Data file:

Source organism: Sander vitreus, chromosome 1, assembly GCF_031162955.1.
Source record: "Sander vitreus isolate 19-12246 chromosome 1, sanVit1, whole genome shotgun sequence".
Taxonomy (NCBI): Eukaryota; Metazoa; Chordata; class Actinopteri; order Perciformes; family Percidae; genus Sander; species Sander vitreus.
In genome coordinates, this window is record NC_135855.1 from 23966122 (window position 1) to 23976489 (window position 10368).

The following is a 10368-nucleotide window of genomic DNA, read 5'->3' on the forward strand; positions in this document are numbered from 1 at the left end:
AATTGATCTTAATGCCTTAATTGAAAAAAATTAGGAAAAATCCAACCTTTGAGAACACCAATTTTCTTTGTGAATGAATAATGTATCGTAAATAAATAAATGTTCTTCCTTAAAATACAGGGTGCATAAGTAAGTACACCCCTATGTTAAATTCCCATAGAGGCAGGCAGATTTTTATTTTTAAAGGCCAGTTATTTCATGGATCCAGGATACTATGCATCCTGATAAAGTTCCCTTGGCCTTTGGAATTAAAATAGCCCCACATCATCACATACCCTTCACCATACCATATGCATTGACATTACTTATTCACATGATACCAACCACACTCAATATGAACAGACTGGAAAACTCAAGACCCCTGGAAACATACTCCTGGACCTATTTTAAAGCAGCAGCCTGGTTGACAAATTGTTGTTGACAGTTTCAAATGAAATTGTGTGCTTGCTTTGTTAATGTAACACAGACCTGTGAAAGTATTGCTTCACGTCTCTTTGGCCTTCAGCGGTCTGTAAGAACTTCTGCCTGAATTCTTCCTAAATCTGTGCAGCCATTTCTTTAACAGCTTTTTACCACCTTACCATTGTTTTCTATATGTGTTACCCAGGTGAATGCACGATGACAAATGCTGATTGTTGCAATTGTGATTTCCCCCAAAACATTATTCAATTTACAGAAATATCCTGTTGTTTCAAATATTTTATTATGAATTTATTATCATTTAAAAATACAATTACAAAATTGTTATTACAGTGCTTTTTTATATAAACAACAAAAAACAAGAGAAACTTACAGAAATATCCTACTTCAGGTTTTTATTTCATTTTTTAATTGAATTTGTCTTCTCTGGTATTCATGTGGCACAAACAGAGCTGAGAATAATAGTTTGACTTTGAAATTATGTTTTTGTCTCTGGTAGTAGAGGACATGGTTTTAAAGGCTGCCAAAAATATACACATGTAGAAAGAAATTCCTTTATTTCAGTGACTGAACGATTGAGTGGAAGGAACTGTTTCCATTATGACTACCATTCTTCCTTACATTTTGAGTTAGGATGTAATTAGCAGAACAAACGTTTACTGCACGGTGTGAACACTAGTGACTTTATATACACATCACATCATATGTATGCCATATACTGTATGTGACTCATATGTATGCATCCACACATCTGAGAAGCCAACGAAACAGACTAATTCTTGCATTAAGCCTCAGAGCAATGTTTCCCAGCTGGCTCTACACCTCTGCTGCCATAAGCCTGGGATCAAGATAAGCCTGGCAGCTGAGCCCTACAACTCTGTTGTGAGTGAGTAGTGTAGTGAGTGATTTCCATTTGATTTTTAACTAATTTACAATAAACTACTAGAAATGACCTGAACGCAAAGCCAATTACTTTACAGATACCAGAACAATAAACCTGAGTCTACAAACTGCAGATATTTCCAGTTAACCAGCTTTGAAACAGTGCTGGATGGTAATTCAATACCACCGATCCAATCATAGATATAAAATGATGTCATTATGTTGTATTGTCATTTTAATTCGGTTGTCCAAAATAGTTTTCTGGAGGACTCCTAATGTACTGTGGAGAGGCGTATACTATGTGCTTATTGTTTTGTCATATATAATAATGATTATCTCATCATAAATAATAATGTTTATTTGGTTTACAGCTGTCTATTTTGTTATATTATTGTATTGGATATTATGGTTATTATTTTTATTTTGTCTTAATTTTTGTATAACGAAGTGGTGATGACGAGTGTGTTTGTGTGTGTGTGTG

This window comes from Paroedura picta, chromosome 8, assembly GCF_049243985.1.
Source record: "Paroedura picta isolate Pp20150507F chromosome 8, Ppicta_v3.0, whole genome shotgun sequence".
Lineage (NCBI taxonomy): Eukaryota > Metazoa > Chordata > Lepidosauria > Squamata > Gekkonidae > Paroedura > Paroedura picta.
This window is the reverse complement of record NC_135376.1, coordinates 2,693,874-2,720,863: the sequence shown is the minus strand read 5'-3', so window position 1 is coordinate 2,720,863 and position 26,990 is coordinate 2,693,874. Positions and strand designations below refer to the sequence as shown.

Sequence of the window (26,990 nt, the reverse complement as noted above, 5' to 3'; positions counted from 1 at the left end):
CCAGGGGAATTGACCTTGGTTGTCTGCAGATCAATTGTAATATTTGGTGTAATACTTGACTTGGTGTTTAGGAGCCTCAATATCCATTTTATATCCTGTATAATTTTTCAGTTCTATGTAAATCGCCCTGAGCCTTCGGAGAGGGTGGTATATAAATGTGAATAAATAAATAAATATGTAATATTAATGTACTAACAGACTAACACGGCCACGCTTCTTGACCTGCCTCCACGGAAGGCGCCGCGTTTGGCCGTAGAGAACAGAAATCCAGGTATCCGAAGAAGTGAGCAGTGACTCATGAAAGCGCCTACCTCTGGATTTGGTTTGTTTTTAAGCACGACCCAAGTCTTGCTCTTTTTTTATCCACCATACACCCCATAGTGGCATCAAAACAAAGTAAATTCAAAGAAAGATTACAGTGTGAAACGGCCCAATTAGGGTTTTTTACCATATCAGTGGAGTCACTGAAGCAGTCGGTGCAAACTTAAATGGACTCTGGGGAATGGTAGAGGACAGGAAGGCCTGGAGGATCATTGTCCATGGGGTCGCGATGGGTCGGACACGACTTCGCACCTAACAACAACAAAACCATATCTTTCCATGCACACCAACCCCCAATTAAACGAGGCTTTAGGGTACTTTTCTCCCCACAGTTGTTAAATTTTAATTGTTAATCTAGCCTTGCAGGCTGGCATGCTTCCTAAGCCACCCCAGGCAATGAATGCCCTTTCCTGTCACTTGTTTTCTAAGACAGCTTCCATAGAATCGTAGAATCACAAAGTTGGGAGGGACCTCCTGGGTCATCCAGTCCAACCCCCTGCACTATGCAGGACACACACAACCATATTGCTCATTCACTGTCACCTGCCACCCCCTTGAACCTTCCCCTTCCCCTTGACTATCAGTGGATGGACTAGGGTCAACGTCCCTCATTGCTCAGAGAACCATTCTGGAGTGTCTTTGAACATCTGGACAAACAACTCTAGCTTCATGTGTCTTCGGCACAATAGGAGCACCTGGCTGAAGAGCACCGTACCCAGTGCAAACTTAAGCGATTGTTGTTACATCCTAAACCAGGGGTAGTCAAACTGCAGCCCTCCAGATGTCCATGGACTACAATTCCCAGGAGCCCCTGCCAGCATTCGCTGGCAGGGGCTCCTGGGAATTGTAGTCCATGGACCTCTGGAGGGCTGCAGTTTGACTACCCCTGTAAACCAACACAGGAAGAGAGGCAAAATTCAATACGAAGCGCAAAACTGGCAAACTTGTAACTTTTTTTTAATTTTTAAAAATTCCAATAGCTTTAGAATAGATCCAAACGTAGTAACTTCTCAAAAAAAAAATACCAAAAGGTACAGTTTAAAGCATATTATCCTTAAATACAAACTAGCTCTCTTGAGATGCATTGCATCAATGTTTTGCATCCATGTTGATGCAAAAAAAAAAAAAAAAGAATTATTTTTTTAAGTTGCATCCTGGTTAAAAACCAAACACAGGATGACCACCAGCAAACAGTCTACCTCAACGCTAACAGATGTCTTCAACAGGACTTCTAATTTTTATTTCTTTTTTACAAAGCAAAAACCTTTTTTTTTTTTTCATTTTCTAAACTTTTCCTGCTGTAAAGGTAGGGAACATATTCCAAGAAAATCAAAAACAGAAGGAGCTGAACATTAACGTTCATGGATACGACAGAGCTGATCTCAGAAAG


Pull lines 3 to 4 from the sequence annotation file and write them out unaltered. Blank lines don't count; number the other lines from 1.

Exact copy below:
Taxonomy (NCBI): Eukaryota; Metazoa; Chordata; class Actinopteri; order Perciformes; family Percidae; genus Sander; species Sander vitreus.
In genome coordinates, this window is record NC_135855.1 from 23966122 (window position 1) to 23976489 (window position 10368).